Le Temps - For a bank to achieve penetration in a market other than its domestic market, it needs to develop financial products and services that suit specific local features.
Although a break-up of the eurozone was regarded by some as inevitable after last year's Brexit vote, that is no longer a real threat. On the contrary, recent elections in the Netherlands and particularly France – where Emmanuel Macron has from the outset been in favour of a stronger, united Europe – seem to have breathed new life into the European project. For the UK – which has been plunged into uncertainty by last week's parliamentary election – and by implication for Switzerland as well, the opportunities for bilateral talks that could have arisen from a break-up scenario will therefore no longer arise.
Eventually, Europe's new impetus could lead to stronger European governance and solidarity against the UK, but also Switzerland, when talks take place on future political and trade relationships. As a result, the prospect of banks established in Switzerland gaining access to the European market seems to be receding by the day, especially since discussions with Bern now appear to be lower on Brussels' to-do list. Rather than maintaining false hopes, Swiss banks are now taking a pragmatic approach.
Banks are implementing several business models depending on their size and European strategy. The largest banks have opted to set up European operational hubs. They are located in Germany or Luxembourg and are intended to manage all the banks' European subsidiaries outside Switzerland. The main aim of these hubs is to take an "industrial" approach to optimising operations, and have no direct connection with EU talks.
Other banks have less ambitious plans, setting up European subsidiaries to develop branches that have strictly commercial operations. The aim is to benefit from European passporting through small units that have local competencies, with centralised booking generally based in Luxembourg.
Lastly, banks that do not have critical mass are taking a more conservative approach. Rather than developing European franchises they are promoting their booking capabilities in Switzerland, Monaco or London, offering clients a way of diversifying geopolitical and currency risk when managing their assets.
Whatever the approach adopted, the issue that all Swiss banks face is to remain competitive in a foreign market. For a bank to achieve penetration in a market other than its domestic market, it needs to develop financial products and services that suit specific local features and tax environments, and must have a firm grip on capital adequacy and tax reporting obligations. Having a "local" bank is helpful in meeting those requirements.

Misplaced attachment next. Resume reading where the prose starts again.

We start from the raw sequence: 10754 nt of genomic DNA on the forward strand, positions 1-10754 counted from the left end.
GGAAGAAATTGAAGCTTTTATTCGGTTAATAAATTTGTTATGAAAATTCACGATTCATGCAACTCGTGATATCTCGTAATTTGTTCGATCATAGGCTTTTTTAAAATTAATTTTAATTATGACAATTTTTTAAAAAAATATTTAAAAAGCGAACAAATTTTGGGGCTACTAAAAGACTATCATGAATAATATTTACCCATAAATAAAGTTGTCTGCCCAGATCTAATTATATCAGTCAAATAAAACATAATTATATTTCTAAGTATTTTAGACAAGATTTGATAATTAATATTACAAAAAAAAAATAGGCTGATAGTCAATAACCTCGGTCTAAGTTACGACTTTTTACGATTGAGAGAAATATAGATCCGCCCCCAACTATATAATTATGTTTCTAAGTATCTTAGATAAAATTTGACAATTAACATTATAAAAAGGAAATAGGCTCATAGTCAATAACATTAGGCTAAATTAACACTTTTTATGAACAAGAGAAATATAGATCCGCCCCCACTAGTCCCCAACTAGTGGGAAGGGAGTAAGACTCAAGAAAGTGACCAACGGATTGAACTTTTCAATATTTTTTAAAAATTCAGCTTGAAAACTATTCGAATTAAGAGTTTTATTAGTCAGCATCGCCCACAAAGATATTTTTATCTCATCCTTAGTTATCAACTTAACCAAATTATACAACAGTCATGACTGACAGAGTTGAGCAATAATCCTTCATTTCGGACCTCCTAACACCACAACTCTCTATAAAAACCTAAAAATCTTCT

As a result, Europe has become a more hotly contested market, where it is a real challenge for foreign banks to combine a competitive product range with a competitive business mix that delivers sustained, profitable growth. Because entry barriers are higher today in Europe than they are in Asia.
European countries are also competing hard with each other to offer attractive tax arrangements. For example, Portugal is drawing in many new European and non-European residents with its long-term tax exemptions. Italy has also announced a plan to attract new tax residents. Following the Brexit vote, the UK has clearly signalled that it will also introduce favourable tax arrangements.
Clearly, banks need to be agile and clear-sighted when betting on which country will be the next Eldorado for wealth management. It is worth noting that the referendum vote against Switzerland's Corporate Tax Reform Act III in February could adversely affect Switzerland relative to countries seeking to attract residents and companies with new tax breaks.
In the current situation, Swiss banks' attempts to increase coverage in Europe are not certain to succeed. Despite cultural similarities and historical links with European client bases, Europe is no longer offering the growth prospects it used to. The opportunity set has shifted to countries seeking stability and diversification, such as those in the Middle East and more broadly in emerging-market countries.
In a new development, Swiss banks' settlement of their disputes with the US Department of Justice means that the US market once again holds a lot of potential for them. Banks that have the right legal and operational structures to handle US clients could have an advantage over the long run.
Turning back to Europe, the product ranges of European and Swiss banks are becoming more homogeneous and standardised. In the coming year, this process will speed up as MiFID II comes into force, requiring all European and Swiss banks to comply with identical rules regarding transparency and compliance in the way they manage client relationships. This is the main challenge Swiss banks face in developing a European client base over the long term.
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CEO Private Banking